Thursday, June 3, 2010

Is it worth a shot?

I remember hearing Jenny McCarthy discussing her son's autism on Oprah a few years back. She stated that she believes there is a correlation between mumps, measles, and rubella (MMR) vaccinations, administered during early childhood, and autism (Rosemary Black). Autism is a disorder with a wide range of symptoms including social impairment, difficulty in communicating, repetitive actions, and other behaviors. According to statistics, approximately three to six children out of every thousand will develop autism (National Institute of Neurological Disorders and Stroke). Today, due to the claimed connection between the shots and this disorder and the increased number of autism diagnoses, many parents refrain from having their children vaccinated.

In Timothy Lawson’s text (pg 98 to 101), he discusses autism and its supposed connection to the MMR vaccine. Andrew Wakefield, a British scientist, studied 12 children with intestinal disorders (a symptom for autism) and found that 8 of them also had behavioral problems as well following an MMR shot. Wakefield used this study to suggest a possible connection between autism and MMR shots, however, his theory was not proven.

Lawson also noted a study by Kaye (et. al) which showed no correlation between the amount of MMR shots and autism – as autism diagnoses increased MMR shots remained constant. Lawson states that “if the MMR vaccine were the major cause of the increased reported incidence of autism, then the risk of being diagnosed with autism would be expected to stop rising shortly after the vaccine was instated at its current usage.” He also states that parents often misinterpret symptoms. MMR shots are given at the same age that autism typically manifests. Because of doctors' increasing awareness of autism, the disorder's diagnoses have recently begun increasing as well. Lawson furthers his point by discussing other possible causes for autism such as genetic factors, utero-damage, brain abnormalities, chemical imbalances, and immunological dysfunctions.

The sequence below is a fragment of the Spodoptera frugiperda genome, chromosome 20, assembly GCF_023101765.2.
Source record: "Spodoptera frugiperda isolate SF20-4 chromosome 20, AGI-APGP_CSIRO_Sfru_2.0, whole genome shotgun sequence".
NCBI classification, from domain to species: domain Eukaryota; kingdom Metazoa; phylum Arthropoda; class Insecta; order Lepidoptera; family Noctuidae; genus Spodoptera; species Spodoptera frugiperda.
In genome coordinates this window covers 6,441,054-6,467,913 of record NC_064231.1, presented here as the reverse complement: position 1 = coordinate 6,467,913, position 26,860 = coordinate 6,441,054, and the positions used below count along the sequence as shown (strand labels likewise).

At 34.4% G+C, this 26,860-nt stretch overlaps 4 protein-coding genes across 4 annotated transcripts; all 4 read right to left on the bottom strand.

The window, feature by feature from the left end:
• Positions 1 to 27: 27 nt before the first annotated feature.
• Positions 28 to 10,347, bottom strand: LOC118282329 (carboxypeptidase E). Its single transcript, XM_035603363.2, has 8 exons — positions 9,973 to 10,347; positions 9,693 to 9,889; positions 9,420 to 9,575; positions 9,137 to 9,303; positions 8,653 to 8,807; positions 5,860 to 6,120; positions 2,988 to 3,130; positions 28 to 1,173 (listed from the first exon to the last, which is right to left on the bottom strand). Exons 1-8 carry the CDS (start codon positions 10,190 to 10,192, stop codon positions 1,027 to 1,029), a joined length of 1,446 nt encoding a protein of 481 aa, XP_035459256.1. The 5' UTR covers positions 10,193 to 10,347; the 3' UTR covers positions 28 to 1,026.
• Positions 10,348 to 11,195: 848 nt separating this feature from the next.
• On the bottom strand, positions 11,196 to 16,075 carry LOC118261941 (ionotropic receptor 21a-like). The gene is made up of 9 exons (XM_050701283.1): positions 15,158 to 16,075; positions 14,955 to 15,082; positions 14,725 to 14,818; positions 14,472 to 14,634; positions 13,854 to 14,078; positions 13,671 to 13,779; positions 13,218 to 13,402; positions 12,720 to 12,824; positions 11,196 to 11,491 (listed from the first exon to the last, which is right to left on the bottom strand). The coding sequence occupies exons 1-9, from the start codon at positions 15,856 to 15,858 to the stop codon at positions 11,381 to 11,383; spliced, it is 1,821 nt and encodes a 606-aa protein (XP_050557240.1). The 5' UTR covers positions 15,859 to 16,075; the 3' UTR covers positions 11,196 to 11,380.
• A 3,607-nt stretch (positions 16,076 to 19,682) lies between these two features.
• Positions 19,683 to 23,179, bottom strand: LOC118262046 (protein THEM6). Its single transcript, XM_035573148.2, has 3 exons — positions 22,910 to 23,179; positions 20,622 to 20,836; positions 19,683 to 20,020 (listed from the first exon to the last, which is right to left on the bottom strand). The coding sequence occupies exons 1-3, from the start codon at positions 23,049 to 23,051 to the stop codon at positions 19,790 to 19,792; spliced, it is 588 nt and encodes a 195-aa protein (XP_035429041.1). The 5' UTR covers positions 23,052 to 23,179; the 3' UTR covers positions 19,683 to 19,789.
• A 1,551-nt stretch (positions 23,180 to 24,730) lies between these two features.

In my opinion, this theory could be dangerous and detrimental to a child’s health. Parents are fearful that their child might develop autism, and they believe that avoiding necessary vaccines will benefit them, when in fact, it might actually harm them. These viral infections can actually cause severe complications and even death. They can also cause devastating effects for those who are not vaccinated or those who have never been exposed (Medical News Today). These vaccines really are necessary.

1 comment:

  1. I agree with your final paragraph. I personally agree with the study done by Kaye. If autism and MMR shots were correlated, when MMR shots first began being administered we should have seen a rise in autism. Recently there is a rise in autism and like you stated, MMR vaccine rates have stayed the same. I think that children not getting vaccines now because of fear of autism is going to be a even bigger issue. If these diseases that the vaccines have been created for start to appear again, we will have big issues. If all children aren't vaccinated, then other children will be able to pass it along. I think that autism appears to be correlated with MMR because they happen around the same time. But if they have not been able to prove it, then I wouldn't risk my child contracting many of the other life threatening illnesses all the vaccines were made to prevent.